2.4. Excel

2.4.1. Introduction

The Excel integration works with our ODBC driver.

We will guide you through the process of:

  • installing the driver

  • connecting to it in Excel

  • querying directly to import data

  • exploring your tables

  • editing a chosen dataset

2.4.2. Installation

You can install the driver with our specific ODBC driver setup: qdb-odbc-driver-[version]-windows-64-bit-setup or its 32bit counter part.

You can choose the folder where you want it installed and that’s it!

Caution: Using the uninstaller will automatically remove the driver.

2.4.3. First connection

For the rest of this tutorial, the screenshot come from Excel 2016, differences could come up if you use a different version.

The ODBC driver use a connection string that you will need to enter in the Excel prompt, but first we need to get to this prompt.

First you should go to the Data tab:


You can then proceed to successively go to Get Data -> From Other Sources -> From ODBC:


Clicking this should produce the following window after some waiting time:


First open the dropdown menu and click on None:


To finally get to the connection string prompt, click on Advanced options:


The first field in the advanced options is what we are looking for, ie: the connection string.

The connection string is a semi-colon separated list of arguments.

There are several options and one mandatory parameter.

Whatever options you need afterward, you first need to register which driver you wish to use.

In our case the connection string will begin with: Driver={qdb_odbc_driver}

Then you can add the following arguments:

  • LogDir: the path to the folder in which you wish our log file to be stored.

  • URI: the cluster URI you wish to connect to.

And these security parameters:

  • UID: the user name you log in with.

  • PWD: the password associated with the user.

  • KEY: the cluster public key file content.

You can find your UID and PWD in your user private credentials file.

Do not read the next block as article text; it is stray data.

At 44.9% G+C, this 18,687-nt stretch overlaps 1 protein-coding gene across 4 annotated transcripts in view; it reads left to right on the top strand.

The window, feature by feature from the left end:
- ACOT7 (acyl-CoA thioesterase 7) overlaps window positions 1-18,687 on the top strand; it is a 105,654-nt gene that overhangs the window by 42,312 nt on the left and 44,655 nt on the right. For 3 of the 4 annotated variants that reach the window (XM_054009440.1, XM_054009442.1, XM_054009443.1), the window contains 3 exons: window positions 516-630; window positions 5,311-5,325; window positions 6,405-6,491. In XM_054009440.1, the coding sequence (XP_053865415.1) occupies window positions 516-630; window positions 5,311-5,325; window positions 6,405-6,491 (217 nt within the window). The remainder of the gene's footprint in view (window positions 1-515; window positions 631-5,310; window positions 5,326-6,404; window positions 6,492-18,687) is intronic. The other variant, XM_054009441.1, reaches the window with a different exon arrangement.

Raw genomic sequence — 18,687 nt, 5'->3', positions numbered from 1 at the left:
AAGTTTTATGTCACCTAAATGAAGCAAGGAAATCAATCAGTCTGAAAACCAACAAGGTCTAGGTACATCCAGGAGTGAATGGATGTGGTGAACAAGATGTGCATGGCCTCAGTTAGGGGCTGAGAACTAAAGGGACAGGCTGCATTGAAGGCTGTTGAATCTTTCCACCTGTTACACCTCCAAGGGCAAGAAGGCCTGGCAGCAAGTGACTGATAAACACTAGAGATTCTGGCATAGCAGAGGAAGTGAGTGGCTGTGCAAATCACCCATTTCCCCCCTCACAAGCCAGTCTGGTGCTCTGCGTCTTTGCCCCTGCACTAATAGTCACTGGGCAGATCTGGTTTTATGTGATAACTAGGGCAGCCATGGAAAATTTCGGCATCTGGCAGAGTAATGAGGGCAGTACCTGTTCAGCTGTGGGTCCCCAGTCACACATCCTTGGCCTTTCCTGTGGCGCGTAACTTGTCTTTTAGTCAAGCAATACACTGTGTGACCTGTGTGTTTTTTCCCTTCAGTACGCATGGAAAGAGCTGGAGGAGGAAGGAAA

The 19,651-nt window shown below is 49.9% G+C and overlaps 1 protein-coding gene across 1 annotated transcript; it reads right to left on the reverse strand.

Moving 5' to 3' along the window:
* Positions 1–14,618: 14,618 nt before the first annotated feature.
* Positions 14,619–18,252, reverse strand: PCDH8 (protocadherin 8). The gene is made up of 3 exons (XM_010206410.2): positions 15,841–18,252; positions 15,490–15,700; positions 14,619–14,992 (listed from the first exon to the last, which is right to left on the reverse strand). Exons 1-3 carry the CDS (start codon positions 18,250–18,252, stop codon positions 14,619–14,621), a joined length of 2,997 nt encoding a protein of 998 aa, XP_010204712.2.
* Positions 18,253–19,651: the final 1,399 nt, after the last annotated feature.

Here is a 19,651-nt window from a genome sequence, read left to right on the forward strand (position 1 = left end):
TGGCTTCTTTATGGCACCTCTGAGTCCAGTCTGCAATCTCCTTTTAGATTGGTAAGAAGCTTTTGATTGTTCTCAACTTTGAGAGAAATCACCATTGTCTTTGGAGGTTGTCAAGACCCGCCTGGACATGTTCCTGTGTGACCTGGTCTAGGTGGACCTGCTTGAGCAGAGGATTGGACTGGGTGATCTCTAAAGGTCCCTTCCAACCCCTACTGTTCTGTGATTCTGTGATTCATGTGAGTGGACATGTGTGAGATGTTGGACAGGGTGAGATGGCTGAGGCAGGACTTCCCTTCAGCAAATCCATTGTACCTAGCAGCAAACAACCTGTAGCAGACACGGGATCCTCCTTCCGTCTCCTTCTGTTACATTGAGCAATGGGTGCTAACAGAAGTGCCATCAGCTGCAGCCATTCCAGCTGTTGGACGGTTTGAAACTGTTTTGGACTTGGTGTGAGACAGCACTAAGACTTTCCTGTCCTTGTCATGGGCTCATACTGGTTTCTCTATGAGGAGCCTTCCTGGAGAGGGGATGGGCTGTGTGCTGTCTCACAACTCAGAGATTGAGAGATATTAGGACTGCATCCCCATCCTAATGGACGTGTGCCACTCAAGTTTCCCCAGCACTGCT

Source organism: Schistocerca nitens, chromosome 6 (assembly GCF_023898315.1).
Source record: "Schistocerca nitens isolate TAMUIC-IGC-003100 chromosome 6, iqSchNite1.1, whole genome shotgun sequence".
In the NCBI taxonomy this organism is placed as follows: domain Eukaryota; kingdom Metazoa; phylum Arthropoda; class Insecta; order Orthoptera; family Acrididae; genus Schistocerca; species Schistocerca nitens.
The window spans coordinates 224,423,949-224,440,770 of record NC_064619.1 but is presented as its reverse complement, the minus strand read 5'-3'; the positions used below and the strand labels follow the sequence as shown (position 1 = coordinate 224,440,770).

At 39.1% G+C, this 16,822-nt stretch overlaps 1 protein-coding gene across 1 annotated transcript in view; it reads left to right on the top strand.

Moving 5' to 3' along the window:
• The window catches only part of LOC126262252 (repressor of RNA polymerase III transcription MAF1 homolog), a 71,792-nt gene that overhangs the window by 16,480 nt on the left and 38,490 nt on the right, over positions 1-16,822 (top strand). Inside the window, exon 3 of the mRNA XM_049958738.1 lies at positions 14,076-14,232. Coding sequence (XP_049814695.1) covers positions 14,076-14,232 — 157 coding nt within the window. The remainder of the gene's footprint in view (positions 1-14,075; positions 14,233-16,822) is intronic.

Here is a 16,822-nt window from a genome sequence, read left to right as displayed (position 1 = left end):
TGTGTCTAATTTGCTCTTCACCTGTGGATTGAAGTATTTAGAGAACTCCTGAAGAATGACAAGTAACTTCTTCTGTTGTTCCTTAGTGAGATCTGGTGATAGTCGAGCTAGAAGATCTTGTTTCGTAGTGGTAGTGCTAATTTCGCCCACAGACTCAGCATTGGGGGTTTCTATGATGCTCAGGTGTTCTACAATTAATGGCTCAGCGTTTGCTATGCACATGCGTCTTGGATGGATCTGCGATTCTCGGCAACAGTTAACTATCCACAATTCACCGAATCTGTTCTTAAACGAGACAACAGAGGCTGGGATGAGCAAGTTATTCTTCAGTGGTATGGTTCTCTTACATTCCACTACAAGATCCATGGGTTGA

Now you can enter your connection string, and optionnally a query in the next field as shown in the Querying data step of this tutorial.


If you see a warning sign on the right of the field (as it is on the previous picture) it means the driver was not properly installed, or that the driver name is not the correct one.

You can check this information in the ODBC data source administrator in windows under the Drivers tab:


Connecting to a secured cluster:

Then you are taken to a second screen, if you are connecting to a secured cluster this is where you fill your UID, PWD, and KEY parameters.


If you are not connecting to a secured cluster, don’t fill anything and just click on connect.

2.4.4. Querying data

As an optional field in the advanced options you can set an SQL statement, you can use our query language directly in this field.

For example, if you have a timeseries named ts you could select everything with this query:


Then click ok, the following window shall appear (possibly after a second window containing login information):


Click on Load and tada.


2.4.5. Exploring your tables

To do that just click ok from where we left out in the connection step, you will be prompted with the Navigator windows.

It will least all the timeseries in your database, which could be a lot, but you can filter them with the search field at the top left of the window.

Click on it on one table to show a preview of the timeseries:


Load and enjoy your freshly imported data.


2.4.6. Editing your dataset

Now say you don’t want every column from showing up. To do that you can right-click on the ts query in Queries & Connections on the right of your screen:


You can then select one or more column(s) with left clicks, and then click on Remove Columns icon:


Click Close & Load on the top left of this window.

Your data shall only contain the columns you did not remove, and this will end this tutorial, congratulations!